In my world, perception is reality. So while various experts being quoted in this story about the mysterious pistachio case tell me food safety is getting better in America– that the problem is we’re just more aware of these things than we used to be — I still don’t have the confidence in our food that I used to have. How about you?
On the one hand, the report from writer Carrie Peyton of The Sacramento Beeincludes a chart showing that 15.18 people out of every 100,000 in America are annually infected by salmonella and she quotes James Gorny, executive director of UC Davis’ Postharvest Technology Center, who says:
“The reality is, the potential for getting food-borne illness is fairly low in this country,” he said. “There’s just a broader awareness” of recalls, Gorny said, plus better techniques to detect contamination and find links between what might have once been seen as unrelated illnesses.
To her credit, however, the reporter includes this rendition of the recent past:
The recall comes amid another for spices distributed by a Bay Area plant, and in the wake of recalls in the past two years for salmonella or E. coli contamination in peanut butter, tomatoes, peppers, spinach and other products.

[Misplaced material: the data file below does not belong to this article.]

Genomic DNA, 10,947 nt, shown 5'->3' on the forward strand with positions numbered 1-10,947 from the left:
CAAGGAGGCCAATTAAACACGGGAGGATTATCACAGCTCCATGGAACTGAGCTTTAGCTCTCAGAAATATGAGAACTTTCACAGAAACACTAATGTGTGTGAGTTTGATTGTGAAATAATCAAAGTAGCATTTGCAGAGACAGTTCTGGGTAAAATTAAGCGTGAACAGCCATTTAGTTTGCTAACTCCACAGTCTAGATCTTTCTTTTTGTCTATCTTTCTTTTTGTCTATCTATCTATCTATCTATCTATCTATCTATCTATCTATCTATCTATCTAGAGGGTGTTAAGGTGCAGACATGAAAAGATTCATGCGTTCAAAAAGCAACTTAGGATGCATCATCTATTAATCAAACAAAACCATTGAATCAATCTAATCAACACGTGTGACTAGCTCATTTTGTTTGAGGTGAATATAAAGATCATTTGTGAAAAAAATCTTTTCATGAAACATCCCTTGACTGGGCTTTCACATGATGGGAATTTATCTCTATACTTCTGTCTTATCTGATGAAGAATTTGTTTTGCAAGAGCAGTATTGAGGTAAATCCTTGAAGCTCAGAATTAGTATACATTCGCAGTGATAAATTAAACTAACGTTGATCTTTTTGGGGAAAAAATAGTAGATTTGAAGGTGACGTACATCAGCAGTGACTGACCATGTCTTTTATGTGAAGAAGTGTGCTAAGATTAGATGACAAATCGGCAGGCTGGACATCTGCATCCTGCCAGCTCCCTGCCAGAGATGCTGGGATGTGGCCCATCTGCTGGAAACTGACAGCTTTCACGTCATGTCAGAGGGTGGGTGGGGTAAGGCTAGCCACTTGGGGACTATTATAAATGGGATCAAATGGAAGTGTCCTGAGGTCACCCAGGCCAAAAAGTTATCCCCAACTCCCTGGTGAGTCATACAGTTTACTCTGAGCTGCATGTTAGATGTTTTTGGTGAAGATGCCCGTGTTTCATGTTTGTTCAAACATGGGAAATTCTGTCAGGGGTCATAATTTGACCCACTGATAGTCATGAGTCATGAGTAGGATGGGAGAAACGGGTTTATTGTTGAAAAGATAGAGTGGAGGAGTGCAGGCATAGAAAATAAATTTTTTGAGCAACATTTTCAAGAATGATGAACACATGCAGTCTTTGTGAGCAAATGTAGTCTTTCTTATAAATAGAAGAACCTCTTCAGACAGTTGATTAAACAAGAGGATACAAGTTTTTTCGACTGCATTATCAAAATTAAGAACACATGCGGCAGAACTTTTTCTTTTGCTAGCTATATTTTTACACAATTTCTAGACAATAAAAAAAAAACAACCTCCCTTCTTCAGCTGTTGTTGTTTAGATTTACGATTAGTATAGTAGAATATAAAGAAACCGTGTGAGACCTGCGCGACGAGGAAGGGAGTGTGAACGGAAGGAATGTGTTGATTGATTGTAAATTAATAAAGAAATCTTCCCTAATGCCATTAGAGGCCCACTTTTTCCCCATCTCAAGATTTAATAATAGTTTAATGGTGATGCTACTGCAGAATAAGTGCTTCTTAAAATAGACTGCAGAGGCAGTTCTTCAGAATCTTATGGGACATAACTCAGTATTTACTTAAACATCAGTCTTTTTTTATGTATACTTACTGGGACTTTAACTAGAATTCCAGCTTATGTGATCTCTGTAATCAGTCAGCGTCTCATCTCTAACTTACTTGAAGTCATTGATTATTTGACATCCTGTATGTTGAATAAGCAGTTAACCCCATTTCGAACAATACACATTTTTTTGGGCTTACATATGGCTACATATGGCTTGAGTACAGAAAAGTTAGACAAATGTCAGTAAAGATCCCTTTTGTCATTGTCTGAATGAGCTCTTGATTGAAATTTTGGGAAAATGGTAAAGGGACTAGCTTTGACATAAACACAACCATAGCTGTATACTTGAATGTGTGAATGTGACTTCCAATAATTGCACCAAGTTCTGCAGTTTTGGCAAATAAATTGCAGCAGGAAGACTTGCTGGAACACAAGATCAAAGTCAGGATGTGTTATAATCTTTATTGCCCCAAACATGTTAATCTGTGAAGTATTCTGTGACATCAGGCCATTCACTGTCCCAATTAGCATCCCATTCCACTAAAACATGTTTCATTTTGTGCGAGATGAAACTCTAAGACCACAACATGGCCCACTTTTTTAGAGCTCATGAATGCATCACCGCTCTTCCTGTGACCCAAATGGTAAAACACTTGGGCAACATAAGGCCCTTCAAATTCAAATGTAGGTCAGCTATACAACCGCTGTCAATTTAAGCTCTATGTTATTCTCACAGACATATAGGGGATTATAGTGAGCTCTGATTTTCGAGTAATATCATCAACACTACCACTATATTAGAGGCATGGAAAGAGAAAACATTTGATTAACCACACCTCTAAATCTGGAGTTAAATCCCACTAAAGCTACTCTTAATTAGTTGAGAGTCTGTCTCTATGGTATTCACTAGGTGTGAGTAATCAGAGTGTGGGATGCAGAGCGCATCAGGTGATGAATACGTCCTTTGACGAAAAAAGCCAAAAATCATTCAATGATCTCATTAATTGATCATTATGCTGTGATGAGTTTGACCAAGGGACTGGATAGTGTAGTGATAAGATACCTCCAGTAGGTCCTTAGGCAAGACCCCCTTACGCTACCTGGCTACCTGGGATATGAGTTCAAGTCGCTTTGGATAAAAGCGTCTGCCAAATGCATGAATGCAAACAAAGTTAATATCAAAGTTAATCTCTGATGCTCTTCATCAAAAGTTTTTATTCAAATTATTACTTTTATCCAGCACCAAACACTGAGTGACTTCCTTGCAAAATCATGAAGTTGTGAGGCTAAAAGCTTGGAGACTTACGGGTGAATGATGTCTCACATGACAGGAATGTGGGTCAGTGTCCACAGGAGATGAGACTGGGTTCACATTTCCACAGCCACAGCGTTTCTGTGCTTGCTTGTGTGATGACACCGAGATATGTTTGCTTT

Still, even if you think the risk of getting sick is small and declining, you should scan the story to learn why the probability of it taking weeks and weeks to find and resolve the source of a problem is way higher than it ought to be in the United States. Here’s just one factoid according to Jaydee Hanson, policy analyst for the Center for Food Safety:
“What the FDA did for 30 years was trust the producers that they would do the right thing – but never verify that… They set up a system that the average FDA regulated facility could expect to see an inspector once every four to five years.”
One last point if I may? If I’m one of the 15 out of 100,000 getting sick on this stuff — or my kid is one of the 15 — I don’t care what the statistics are. In that instance, the problem is 1000% bigger than it should be.